How works

While the production instance is hosted on, another independent instance is hosted on This is where all the changes to the KernelCI code and configuration get tested before getting merged and deployed in production. It consists of a Jenkins instance on, a Mongo database with a kernelci-backend instance and a kernelci-frontend instance for the web dashboard.

Jobs are run every 8h on staging, using all the code from open pull requests on GitHub. The kernel revisions being tested are rotating between mainline, stable and linux-next. An extra commit and a staging tag is created on top of each branch to artifically create a new revision in the KernelCI kernel tree even if there was no changes upstream, to ensure that jobs are run with a separate set of results. A reduced set of build configurations is used to limit the resources used on staging and to get results quicker.

There is also a plain mainline build every day, and a full linux-next build every Friday to at least have some complete coverage and potentially catch issues that can’t be seen with the reduced number of configs in staging builds.

GitHub pull requests

A special feature of the staging instance is the ability to test code from open GitHub pull requests before they get merged. This is handled by tools in the kernelci-deploy project, to pull all the open pull requests for a given project, apply some arbitrary patches and push a resulting branch back to the repository with a tag. This branch is being replaced (force-pushed) every time the tool is run.

Things to note:

  • Pull requests are only merged from users that are on a trusted list, stored in the kernelci-deploy configuration files.
  • Pull requests are merged in chronological order, so older ones take precedence.
  • Pull requests that fail to merge are ignored and will not be tested.
  • Pull requests will be skipped and not merged if they have the staging-skip label set.
  • If any patch from kernelci-deploy doesn’t apply, the resulting branch is not pushed. It is required that all the patches always apply since some of them are necessary to adjust the staging behaviour (say, to not send bisection email reports). They will need to get updated if they conflict with pending PRs.
  • A tag is created with the current date and pushed with the branch.


The staging instance is running Jenkins, just like production. The main difference is that the staging one is publicly visible, read-only for anonymous users:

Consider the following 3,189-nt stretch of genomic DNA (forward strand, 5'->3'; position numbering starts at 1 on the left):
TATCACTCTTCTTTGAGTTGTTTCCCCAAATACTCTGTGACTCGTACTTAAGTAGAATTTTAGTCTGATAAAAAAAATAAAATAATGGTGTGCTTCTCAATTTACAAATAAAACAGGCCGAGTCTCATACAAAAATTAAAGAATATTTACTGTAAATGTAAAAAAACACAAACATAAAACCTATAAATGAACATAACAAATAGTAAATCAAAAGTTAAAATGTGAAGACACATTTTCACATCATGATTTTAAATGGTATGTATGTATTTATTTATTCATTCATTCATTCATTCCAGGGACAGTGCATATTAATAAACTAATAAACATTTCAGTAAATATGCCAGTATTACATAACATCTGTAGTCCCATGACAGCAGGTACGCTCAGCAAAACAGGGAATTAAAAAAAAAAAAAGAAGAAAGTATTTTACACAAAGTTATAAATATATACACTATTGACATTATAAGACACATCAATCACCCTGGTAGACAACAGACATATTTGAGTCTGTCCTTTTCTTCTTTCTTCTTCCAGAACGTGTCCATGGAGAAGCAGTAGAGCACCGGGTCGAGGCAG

This allows for the job logs to be inspected. Also, some developers have a personal folder there to run modified versions of the Jenkins job but still using the available resources (builders, API tokens to submit jobs in test labs…).

Run every 8h

There is a timer on the server which starts a job every 8h, so 3 times per day. The job does the following:

  1. update staging branch for kernelci-jenkins
  2. recreate Jenkins jobs by running the job-dsl “seed” job
  3. update staging branch for kernelci-core
  4. update staging branch for kernelci-backend
  5. update the kernelci-backend service using Ansible from kernelci-backend-config with the staging branch
  6. update staging branch for kernelci-frontend
  7. update the kernelci-frontend service using Ansible from kernelci-frontend-config with the staging branch
  8. pick a kernel tree between mainline, stable and next
  9. create and push a staging-${tree} branch with a tag to the KernelCI kernel repo
  10. trigger a monitor job in Jenkins with the kernelci_staging build config

The last step should cause the monitor job to detect that the staging kernel branch has been updated, and run a kernel build trigger job which in turn will cause tests to be run. Builds and test results will be sent to the staging backend instance, and results will be available on the staging web dashboard. Regressions will cause bisections to be run on the staging instance, and results to be sent to the mailing list.

Last modified July 22, 2021